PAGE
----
Wednesday, July 28, 2010

Winter has passed and Spring is here

Here it comes, the consistent placement of properties to the market. You will see property pages and websites grow quickly over the coming weeks. Agents are reporting that bookings are being taken now for campaigns commencing in Mid October. Buyer numbers are up at open houses and well presented properties are selling strongly. McGrath reported Auction clearance rates of 87% and 91% the past two weeks, well above Sydney averages.

Off the back of strong sales in July and August, I am bringing several properties to market this Spring. Keep an eyeout for 76 Hilma St Collaroy (link below), 155 Veterans Pde Narrabeen, 27/122 Ocean St Narrabeen and 53 Norfolk Ave Collaroy.

A clip from Saturday 4th Sept Manly Daily states:
" It is interesting to note that despite the fact that we haven't got a formal government at the moment and real estate went into pause mode over the election campaign, as Spring kicks off, the Auction season is back in business. There are 25 Northern Beaches properties going under the hammer in Mid-September and already agents and auctioneers are starting to juggle dates and open times to accomodate the rush. Agents report that not withstanding nervous jitters in the USA about a double dip recession, and talk of financial pain in Europe, with a number of Eu countries on the brink, Australia in general, and the Northern Beaches in particular, seem to be weathering the housing finance storm. it is very much business as usual here"

My Recent Sales include:
to view Sold properties click on link below:
1586 Pittwater Rd, Mona Vale $822,000
64 Samuel St, Mona Vale, $1,225,000
8/4 Vineyard, St Mona Vale, $530,000

Currently on the Market: Links below
22 Bertana Cres, Warriewood Price: Over $800,000

Industry News courtesy of RP Data.
The strength of the Australian economy surprised most of the economic community when GDP figures were released earlier this week. The seasonally adjusted figures showed the Australian economy grew by 1.2% over the June quarter and 3.3% over the year. The broad expectation was for a 0.9% increase in the rate of economic expansion.

It’s logical to think that a strong economy is likely to propel the real estate market into another growth phase. Around 95% of the participating workforce is employed, official interest rates have stabilized, consumer confidence remains positive and the mining sector is continuing to see solid demand which underpins the economy.

Despite the strong economic foundations, we would be surprised if Australian home values did continue to climb. As the graph below highlights, home values don’t always move in concert with economic conditions. The housing market generally softens as the economy slows down, but the opposite is not always true.

The property boom that kicked off in 2000/01 provides a recent example. Looking specifically at Sydney, the property growth cycle peaked in June 2002 when capital city home values had recorded 22.5% growth over the previous 12 months. At the same time annual GDP growth reached a peak of 4.5% then gradually declined to 2.3% a year later. When GDP started once again to skyrocket on the back of the mining boom (reaching an annual growth rate of 4.9% in March 2004), Sydney property values actually continued their downwards trend, moving into negative growth between June 2004 and March 2006 despite annual GDP growth remaining above 2.5% the entire time.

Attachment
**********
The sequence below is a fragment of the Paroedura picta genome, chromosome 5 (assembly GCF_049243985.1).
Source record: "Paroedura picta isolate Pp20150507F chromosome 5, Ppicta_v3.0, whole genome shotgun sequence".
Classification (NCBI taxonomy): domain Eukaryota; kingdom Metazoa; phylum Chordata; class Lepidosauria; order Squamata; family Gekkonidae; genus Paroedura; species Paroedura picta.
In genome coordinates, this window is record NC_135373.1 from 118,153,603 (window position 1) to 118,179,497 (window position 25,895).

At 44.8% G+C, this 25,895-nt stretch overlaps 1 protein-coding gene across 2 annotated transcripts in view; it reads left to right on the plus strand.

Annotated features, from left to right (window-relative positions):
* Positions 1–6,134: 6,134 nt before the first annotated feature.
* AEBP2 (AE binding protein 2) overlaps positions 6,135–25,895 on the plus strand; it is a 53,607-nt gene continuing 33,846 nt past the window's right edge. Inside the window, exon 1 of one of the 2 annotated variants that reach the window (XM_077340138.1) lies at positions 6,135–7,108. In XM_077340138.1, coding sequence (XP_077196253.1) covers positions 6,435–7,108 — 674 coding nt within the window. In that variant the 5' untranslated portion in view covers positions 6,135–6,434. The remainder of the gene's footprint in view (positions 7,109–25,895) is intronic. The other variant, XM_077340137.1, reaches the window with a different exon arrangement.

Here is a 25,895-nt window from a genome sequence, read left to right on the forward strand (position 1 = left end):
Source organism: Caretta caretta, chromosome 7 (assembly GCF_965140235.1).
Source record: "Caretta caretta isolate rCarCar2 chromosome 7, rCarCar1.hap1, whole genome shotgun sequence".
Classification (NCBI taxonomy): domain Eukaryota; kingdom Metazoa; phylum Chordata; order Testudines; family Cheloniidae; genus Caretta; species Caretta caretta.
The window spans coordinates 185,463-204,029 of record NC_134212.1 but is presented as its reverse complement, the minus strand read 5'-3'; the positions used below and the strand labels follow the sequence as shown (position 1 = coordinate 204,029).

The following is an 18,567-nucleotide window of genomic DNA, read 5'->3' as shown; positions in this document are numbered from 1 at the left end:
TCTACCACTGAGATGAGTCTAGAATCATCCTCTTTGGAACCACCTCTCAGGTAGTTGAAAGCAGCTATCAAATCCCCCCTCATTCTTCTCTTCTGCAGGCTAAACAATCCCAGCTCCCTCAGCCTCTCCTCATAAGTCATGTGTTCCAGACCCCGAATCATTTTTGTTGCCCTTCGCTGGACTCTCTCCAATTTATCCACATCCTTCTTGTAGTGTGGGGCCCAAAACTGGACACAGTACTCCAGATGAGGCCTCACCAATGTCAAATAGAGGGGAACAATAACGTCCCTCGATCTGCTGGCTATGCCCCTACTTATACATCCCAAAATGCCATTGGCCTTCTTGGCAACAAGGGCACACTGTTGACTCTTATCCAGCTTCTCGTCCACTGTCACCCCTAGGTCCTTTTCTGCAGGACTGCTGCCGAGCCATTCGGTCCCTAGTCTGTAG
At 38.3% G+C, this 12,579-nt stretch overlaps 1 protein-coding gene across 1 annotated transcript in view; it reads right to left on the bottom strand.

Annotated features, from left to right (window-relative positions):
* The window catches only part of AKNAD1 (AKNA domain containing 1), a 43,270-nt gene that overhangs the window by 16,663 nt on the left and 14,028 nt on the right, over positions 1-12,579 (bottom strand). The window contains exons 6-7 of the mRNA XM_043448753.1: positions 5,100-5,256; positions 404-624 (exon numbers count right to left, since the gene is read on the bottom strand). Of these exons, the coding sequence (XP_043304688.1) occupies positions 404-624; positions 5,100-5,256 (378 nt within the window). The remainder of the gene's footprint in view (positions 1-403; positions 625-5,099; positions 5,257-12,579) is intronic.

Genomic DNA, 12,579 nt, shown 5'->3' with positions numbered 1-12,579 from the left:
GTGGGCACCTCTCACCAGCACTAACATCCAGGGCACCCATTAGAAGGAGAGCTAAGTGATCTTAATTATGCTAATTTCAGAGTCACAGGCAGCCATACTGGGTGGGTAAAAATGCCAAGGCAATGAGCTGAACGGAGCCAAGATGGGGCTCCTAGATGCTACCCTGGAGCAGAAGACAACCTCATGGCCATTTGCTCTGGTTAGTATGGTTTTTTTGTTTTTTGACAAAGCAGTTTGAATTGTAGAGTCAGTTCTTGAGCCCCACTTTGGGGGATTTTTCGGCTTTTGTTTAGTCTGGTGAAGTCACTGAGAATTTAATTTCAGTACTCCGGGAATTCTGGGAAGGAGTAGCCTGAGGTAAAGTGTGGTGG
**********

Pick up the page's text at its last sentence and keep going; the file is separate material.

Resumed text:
The one thing to take from this analysis is that strong economic fundamentals don’t always drive property markets. The stage of the market cycle has a strong influence over growth rates and the momentum of the cycle is difficult to break.

There are quite a few parallels that can be drawn between the market back in 2004 and the one we are seeing today. At the end of 2003 the market was emerging from a strong growth phase led by Melbourne and Sydney. As the market was winding down the resources sector was starting to heat up. GDP growth was healthy, unemployment was in the low 5%’s and trending down and consumer confidence was high. The markets that showed the most growth at this time were firstly Brisbane followed by Perth.

The same may be true in the current market conditions. In Brisbane and Perth growth rates have been subdued since 2008 and the economies are much more intertwined with the resources sector than in other states.

Below is a short video clip I pulled off youtube, I thought it might give you a laugh

For a copy of this weeks just click on the link below.

If I can be of any further assistance, just call me (m) 0411 420 100

Hoping to see you at an open home soon.


Steven Purcell

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